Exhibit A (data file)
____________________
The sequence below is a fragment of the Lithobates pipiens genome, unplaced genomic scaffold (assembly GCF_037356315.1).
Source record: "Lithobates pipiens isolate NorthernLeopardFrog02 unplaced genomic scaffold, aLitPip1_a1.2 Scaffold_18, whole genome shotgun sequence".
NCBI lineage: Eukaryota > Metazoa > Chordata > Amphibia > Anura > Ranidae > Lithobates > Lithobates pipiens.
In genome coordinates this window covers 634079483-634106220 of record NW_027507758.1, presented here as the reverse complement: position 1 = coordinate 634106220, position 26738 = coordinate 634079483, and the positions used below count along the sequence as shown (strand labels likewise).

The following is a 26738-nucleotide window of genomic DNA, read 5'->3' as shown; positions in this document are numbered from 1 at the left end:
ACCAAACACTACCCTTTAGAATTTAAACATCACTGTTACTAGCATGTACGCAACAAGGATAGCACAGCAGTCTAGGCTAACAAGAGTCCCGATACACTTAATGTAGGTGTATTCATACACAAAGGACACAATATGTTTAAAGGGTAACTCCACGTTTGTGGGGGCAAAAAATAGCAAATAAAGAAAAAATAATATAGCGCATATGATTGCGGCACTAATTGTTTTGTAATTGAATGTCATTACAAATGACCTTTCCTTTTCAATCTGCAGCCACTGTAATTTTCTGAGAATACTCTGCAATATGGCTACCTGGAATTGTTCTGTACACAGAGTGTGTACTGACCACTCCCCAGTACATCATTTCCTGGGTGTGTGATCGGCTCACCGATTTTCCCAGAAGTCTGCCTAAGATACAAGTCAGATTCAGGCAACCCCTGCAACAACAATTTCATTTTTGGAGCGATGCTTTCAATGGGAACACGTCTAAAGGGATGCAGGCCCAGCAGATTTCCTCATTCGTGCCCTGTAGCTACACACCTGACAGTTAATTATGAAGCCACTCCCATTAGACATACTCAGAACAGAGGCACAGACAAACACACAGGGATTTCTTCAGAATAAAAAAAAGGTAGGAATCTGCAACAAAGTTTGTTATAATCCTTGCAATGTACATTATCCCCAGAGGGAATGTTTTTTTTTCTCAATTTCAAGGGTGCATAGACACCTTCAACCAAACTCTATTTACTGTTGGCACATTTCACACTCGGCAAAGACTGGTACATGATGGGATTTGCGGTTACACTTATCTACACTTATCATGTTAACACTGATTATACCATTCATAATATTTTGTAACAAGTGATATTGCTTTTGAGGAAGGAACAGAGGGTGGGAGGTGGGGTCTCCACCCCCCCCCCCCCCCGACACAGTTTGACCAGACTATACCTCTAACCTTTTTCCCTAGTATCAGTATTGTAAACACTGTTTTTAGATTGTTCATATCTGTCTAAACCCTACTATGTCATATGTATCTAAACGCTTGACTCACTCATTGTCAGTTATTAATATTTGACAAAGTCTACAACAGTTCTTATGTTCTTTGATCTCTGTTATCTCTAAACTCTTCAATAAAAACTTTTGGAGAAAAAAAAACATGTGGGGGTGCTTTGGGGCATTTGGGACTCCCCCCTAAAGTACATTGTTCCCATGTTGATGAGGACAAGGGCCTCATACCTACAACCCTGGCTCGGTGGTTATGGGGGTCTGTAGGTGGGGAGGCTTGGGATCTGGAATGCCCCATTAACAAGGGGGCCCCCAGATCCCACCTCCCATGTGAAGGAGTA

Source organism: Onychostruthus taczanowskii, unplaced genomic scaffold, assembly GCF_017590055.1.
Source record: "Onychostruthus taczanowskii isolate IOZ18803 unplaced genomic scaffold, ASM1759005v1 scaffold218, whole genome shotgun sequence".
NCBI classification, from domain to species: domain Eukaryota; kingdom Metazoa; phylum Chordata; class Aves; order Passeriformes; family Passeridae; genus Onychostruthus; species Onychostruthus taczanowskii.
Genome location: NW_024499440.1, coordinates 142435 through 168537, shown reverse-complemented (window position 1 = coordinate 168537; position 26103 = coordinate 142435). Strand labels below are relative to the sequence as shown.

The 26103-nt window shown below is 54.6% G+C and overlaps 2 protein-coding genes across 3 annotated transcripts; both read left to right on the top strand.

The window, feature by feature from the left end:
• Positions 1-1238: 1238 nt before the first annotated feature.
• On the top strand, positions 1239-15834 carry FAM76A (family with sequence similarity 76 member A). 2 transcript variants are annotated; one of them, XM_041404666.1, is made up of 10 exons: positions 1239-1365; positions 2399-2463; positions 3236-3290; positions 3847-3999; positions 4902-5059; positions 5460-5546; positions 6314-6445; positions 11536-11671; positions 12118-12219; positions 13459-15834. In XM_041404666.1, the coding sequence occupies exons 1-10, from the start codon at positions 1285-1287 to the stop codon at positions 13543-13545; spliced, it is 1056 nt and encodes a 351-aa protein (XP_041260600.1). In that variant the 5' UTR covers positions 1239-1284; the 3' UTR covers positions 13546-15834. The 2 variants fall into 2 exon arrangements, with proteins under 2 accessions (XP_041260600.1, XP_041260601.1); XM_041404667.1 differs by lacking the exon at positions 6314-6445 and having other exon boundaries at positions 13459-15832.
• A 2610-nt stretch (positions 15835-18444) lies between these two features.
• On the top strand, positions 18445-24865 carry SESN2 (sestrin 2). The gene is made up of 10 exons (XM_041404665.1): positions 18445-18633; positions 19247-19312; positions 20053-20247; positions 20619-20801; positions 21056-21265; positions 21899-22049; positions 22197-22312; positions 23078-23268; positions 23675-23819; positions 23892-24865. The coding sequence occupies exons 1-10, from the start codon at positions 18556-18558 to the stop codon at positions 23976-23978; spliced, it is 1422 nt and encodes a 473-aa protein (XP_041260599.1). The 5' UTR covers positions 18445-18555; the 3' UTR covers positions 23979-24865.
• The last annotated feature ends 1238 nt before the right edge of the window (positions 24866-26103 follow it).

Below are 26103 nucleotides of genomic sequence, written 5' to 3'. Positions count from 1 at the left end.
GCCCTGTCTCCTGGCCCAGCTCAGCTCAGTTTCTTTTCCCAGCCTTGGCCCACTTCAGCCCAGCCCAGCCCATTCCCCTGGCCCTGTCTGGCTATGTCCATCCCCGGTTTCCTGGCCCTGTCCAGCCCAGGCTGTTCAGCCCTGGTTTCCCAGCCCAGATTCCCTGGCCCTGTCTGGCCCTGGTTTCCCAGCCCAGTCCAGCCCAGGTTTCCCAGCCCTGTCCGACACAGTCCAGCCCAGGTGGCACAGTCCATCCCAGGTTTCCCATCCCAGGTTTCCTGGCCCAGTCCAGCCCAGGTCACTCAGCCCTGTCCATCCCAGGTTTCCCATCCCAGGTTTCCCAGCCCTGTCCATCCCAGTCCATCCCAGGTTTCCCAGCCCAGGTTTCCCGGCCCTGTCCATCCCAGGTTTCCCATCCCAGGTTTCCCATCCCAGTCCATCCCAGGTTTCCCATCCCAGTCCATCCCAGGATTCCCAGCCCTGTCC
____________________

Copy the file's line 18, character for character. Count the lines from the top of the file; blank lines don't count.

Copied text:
Below are 26103 nucleotides of genomic sequence, written 5' to 3'. Positions count from 1 at the left end.